Text of the Poem

Sunset and evening star,
  And one clear call for me!
And may there be no moaning of the bar,
  When I put out to sea,

But such a tide as moving seems asleep,
  Too full for sound and foam,
When that which drew from out the boundless deep
  Turns again home.

Twilight and evening bell,
  And after that the dark!
And may there be no sadness of farewell,
  When I embark;

For tho' from out our bourne of Time and Place
  The flood may bear me far,
I hope to see my Pilot face to face
  When I have cross'd the bar.

Footnotes

  1. Crossing the bar is an extended metaphor for crossing the boundary between life and death. A metaphor is a device in which two different things are compared by implying or stating that they are the same thing. An extended metaphor unfolds throughout an entire text and often utilizes smaller metaphors for reinforcement. In “Crossing the Bar,” the extended metaphor for death begins with images of twilight and the setting sun—both of which represent impending death—in the first two stanzas. As night approaches, the speaker anticipates limitless darkness and a “flood” that “may bear me far”; however, he frames his journey as a homecoming and hopes to meet his “Pilot” after crossing the bar. Though the speaker literally describes preparing to set sail, his language and the mood it creates can also relate to the experience of dying.

    — Wesley, Owl Eyes Editor
  2. Night has arrived and the speaker sets out on his scheduled sailing, acknowledging that his travels may lead him far beyond the boundary of “Time and Place.” Despite the uncertainty in his future, he seems to take confidence in potentially seeing his “Pilot” after crossing the bar from the harbor to the ocean.

    — Wesley, Owl Eyes Editor
  3. The noun “bourne” means a boundary or a limit. In this context, “our bourne” is the bar, or the literal boundary between the harbor and the sea. However, the boundary is also metaphorical in that it separates the “Time and Place” of human existence from the boundless unknown that exists beyond death.

    — Wesley, Owl Eyes Editor
  4. The verb “to embark” means to board a vehicle, such as a ship, for travel. It can also mean to begin something. The speaker symbolically anticipates the darkness that he will face when he embarks on his journey and hopes that his departure will not bring sadness.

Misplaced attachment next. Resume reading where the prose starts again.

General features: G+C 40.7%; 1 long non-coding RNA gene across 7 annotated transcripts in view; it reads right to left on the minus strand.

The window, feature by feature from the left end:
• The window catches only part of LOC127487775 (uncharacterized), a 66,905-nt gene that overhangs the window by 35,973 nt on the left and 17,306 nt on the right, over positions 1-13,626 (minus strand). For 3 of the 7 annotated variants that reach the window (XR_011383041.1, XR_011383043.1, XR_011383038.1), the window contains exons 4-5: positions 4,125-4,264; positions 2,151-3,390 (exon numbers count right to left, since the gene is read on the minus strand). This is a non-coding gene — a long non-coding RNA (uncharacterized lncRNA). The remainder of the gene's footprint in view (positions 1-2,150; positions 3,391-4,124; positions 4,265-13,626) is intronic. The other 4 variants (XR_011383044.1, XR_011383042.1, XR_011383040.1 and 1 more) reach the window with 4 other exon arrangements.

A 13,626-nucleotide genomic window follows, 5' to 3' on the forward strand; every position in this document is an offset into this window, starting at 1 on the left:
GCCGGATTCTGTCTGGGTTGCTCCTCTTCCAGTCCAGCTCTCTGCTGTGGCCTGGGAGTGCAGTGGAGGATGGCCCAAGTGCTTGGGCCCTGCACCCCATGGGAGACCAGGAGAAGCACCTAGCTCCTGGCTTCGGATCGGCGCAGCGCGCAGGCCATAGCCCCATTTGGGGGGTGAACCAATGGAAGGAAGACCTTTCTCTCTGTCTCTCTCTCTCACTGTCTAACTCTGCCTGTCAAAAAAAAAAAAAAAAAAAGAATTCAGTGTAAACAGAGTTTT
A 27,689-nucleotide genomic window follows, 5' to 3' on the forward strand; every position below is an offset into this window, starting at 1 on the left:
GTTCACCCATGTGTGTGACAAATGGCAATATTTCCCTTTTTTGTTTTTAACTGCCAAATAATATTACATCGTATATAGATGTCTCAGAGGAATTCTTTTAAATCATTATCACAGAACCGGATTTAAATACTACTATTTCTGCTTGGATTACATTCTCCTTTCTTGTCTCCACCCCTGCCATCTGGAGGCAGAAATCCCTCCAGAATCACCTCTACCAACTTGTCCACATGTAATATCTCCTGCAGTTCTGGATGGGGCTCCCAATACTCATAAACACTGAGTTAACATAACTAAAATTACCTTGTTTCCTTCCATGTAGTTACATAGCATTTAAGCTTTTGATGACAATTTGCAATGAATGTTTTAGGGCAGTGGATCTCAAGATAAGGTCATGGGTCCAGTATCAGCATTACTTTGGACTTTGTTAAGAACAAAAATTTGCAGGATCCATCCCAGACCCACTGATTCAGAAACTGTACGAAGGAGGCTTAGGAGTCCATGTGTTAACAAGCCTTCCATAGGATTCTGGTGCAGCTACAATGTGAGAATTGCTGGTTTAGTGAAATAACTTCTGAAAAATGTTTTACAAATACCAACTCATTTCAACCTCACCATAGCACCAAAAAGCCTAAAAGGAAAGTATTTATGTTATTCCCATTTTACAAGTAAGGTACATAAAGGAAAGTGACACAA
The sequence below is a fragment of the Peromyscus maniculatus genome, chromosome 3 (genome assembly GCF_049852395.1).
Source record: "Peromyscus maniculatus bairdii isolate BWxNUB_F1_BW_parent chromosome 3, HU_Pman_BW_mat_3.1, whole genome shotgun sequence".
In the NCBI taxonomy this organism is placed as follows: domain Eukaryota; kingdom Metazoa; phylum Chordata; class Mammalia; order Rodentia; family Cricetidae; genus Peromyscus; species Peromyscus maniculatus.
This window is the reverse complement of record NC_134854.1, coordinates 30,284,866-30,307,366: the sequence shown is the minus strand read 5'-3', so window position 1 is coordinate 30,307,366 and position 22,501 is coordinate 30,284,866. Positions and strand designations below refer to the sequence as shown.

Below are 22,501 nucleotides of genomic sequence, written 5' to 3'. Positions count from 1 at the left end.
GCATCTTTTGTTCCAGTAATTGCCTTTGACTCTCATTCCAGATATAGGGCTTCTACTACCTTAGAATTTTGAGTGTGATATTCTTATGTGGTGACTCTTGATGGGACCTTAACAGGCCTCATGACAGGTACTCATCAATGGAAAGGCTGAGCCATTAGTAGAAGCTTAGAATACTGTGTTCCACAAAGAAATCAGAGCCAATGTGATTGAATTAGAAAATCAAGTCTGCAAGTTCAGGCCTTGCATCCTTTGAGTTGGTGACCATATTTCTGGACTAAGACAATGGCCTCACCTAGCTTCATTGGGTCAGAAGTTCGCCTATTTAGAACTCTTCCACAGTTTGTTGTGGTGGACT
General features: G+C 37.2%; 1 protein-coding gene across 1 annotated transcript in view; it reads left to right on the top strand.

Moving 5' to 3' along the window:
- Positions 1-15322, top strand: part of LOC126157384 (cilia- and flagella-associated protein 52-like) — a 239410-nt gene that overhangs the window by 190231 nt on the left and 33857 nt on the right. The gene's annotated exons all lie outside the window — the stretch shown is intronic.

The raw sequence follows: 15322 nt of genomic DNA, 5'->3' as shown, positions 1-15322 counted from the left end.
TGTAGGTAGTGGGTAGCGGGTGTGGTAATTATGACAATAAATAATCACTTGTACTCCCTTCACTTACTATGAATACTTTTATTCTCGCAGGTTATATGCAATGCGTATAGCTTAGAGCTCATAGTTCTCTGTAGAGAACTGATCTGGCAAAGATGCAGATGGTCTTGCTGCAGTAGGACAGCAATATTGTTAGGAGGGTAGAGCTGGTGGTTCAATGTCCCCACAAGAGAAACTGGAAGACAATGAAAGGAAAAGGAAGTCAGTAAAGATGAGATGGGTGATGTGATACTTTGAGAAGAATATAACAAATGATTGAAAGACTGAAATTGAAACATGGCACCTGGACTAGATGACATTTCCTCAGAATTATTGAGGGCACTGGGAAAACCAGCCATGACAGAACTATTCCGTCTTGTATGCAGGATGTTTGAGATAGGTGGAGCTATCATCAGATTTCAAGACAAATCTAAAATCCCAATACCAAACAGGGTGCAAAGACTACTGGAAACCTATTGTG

— Wesley, Owl Eyes Editor
  5. This line uses assonance, or the repetition of vowels, in the words “And,” “after,” “that,” and “dark.” Assonance contributes to the poem’s varying metrical structure, which seems to mimic the ebb and flow of the ocean.

    — Wesley, Owl Eyes Editor
  6. These two lines use enjambment, a device in which a phrase, thought, or clause expressed in one line continues into the next line. Enjambment emphasizes the significance of “the boundless deep,” which is important to the poem’s extended metaphor. Death is vast and mysterious, much like the ocean that a seafarer faces.

    — Wesley, Owl Eyes Editor
  7. This line uses sibilance, a device in which words with the letter “s” are repeated so that they create a hissing sound when spoken aloud. This form of repetition stands out because of the hiss; as a result, Tennyson’s striking imagery delivers an even more emotional impact.

    — Wesley, Owl Eyes Editor
  8. Tennyson personifies the ocean’s tide by portraying it as a sleeping being. Personification, which involves attributing human characteristics to nonhuman things, creates especially vivid imagery of the sea at sunset. Personifying the sea also develops the poem’s central metaphor of the sea journey representing death and dying.

    — Wesley, Owl Eyes Editor
  9. This line uses alliteration, or the repetition of consonants, in the words “clear call.” Alliteration establishes the poem’s rhythm while also introducing the premise of its extended metaphor: the speaker feels a call to embark on a sea journey, which represents the journey from life to death.

    — Wesley, Owl Eyes Editor
  10. The “evening star” is Venus, the second planet from the Sun. Venus, which looks like a very bright star, can also rise in the morning. Its orbit is within that of Earth’s and it often appears to be close to the Sun; however, the planet’s presence at dawn or at dusk depends on its placement on either side of the star. When Venus trails the Sun, it appears in the evening. When it leads the Sun, it appears at dawn.

    — Wesley, Owl Eyes Editor